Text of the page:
To call Venom legends is almost not enough. These Geordie lads rewrote the rule book when it comes to extreme metal and are up there with Black Sabbath as one of the United Kingdom’s most important contributions to heavy metal.
Over 30 years since they released their first two classic albums, ‘Welcome to Hell’ and ‘Black Metal’, Venom are still going strong, with their fourteenth album, From the Very Depths. As ‘Eruptus’ sees us in with its swirling wind, thunder and tolling church bells, it’s clear they aren’t in a rush to bend over for modern trends.
The title track comes out of that like a man possessed, flying into the dark and heavy brand of music that we have come to know and love. It’s not long until the big boss man from hell gets a mention and unsurprisingly it’s not the last time you will hear from Satan on this release. ‘Death of Rock ‘N’ Roll’ quickly follows on behind, sounding like an even more grizzled Motorhead, if you can believe that is possible. Venom may be getting on a bit, but they still run this town.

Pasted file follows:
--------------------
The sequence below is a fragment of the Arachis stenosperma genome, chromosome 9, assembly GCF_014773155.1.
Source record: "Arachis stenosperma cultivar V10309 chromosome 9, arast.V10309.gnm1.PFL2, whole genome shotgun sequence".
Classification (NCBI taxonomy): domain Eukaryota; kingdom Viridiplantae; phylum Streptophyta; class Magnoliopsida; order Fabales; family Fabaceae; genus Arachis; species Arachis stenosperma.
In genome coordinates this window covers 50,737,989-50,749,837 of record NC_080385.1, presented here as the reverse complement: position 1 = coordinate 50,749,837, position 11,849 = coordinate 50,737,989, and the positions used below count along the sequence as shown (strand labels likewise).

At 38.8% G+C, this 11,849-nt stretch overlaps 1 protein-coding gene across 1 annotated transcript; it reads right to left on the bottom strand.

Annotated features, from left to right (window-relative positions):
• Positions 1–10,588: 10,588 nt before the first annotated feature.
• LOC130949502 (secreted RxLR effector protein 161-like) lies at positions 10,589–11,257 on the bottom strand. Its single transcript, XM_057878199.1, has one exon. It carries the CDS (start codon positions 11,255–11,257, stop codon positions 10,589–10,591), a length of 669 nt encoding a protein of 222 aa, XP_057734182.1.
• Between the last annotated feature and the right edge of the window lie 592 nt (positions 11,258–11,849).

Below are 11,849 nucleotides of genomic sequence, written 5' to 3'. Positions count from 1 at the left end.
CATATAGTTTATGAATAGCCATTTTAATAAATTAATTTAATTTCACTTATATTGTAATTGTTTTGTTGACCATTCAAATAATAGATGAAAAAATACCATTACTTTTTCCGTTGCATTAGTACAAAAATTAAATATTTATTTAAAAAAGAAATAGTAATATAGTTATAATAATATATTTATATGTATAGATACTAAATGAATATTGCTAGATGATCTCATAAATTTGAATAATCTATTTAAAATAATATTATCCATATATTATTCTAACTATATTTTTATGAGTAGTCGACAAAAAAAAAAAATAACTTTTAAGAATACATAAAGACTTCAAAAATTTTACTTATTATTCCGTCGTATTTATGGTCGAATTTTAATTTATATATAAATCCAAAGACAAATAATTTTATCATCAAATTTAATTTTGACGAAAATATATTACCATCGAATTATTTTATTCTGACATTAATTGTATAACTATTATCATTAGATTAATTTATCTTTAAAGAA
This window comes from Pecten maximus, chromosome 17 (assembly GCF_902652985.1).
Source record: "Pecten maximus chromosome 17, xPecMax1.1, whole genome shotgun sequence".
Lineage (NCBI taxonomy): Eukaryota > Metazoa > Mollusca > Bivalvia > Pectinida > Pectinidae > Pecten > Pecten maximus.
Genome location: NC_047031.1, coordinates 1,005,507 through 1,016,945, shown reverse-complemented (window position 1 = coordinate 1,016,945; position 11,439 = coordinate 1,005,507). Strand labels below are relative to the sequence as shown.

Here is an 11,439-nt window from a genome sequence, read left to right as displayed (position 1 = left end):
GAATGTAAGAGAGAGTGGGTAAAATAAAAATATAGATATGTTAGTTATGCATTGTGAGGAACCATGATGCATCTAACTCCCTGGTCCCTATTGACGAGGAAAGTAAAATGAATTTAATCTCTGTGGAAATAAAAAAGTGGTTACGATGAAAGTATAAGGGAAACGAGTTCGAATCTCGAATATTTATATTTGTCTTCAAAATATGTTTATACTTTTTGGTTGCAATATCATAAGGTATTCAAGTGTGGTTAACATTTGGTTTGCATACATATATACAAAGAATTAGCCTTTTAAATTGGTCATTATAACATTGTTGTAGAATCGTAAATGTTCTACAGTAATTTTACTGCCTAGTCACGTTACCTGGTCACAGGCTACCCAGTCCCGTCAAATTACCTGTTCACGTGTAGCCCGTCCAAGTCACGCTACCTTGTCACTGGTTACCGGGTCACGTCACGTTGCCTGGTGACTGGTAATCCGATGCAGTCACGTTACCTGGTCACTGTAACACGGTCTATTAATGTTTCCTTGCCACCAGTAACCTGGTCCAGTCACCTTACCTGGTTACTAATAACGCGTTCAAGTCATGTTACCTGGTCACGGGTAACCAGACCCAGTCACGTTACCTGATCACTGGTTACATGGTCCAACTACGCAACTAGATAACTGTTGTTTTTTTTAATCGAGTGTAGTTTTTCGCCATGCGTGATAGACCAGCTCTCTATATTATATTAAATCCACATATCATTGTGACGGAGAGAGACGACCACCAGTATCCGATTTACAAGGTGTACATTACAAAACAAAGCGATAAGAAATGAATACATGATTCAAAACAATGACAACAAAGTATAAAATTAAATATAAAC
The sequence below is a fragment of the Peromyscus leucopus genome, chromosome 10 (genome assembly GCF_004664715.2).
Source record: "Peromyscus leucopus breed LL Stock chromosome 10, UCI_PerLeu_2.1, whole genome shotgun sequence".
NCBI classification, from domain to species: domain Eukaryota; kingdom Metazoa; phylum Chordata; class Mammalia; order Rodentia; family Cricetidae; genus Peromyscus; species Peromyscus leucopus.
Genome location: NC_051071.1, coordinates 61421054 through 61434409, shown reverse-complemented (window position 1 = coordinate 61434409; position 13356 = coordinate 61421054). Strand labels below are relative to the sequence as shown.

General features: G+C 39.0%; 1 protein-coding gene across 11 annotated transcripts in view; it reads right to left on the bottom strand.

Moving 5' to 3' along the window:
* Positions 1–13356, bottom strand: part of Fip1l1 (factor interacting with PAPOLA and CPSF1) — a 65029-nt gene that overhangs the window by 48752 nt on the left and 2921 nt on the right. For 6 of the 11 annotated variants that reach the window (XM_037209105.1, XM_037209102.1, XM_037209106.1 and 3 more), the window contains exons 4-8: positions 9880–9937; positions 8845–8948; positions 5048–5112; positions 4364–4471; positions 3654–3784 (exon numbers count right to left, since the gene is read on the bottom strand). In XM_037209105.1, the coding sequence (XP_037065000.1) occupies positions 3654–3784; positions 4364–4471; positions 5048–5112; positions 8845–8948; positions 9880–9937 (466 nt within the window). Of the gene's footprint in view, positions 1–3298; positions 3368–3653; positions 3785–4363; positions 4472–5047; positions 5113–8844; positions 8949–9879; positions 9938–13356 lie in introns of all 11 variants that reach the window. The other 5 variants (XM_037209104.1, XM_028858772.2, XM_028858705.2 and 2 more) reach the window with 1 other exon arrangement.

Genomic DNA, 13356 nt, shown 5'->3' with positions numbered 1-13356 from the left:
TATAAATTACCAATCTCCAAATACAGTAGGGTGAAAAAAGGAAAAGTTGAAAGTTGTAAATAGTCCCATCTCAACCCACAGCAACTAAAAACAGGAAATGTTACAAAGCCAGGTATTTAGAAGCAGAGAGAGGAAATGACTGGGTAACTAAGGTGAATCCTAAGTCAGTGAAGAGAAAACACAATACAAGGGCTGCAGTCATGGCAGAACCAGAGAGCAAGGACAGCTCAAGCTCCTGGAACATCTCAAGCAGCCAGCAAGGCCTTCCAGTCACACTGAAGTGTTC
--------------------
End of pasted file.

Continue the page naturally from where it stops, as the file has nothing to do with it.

No one lives up to that image more than Cronos himself, whose roar may be a bit more throaty now, but could still give a child nightmares. His new look band also sound tight, Stuart ‘LaRage’ Dixon enhances the bass heavy sound, with his clever guitar playing, while Danny ‘Dante’ Needham gives the drums a suitable bashing. Venom may not be made up of the guys that helped them make their name, but this newer and younger outfit are proving themselves worthy of that legacy.
All of this is backed up by a production that has become a lot cleaner than the original releases, but still has that fuzzy bite, that is so integral to the Venom sound. There is plenty more high octane thrash metal laced throughout this album, for those just wanting to bang their heads and scream. ‘Grinding Teeth’ and ‘Temptation’ will give you exactly that. While ‘Long Haired Punks’ is another Motorhead esque rocker, with all the balls of Lemmy and co at their very best.
However, it’s not all balls to the wall metal here and occasionally Venom remind you they are not a one trick pony. ‘Smoke’ opens with an almost bluesy guitar and you can picture it being a song that was born in a puff of smoke itself. It stays slow, heavy and ominous and reminds you that there is a little bit of evil lodged in the heart of this band, in a good way of course.
Venom are still bloody brilliant. If you’ve never listened (well what have you been doing for one thing?) this is an album that will show you what you have been missing. While lifelong fans will find just as much joy in this as they have most of their other releases. Venom just don’t seem to age and whether that is because of the guy down below or their own grit and hatred, I think we should all gives thanks, because they still rock.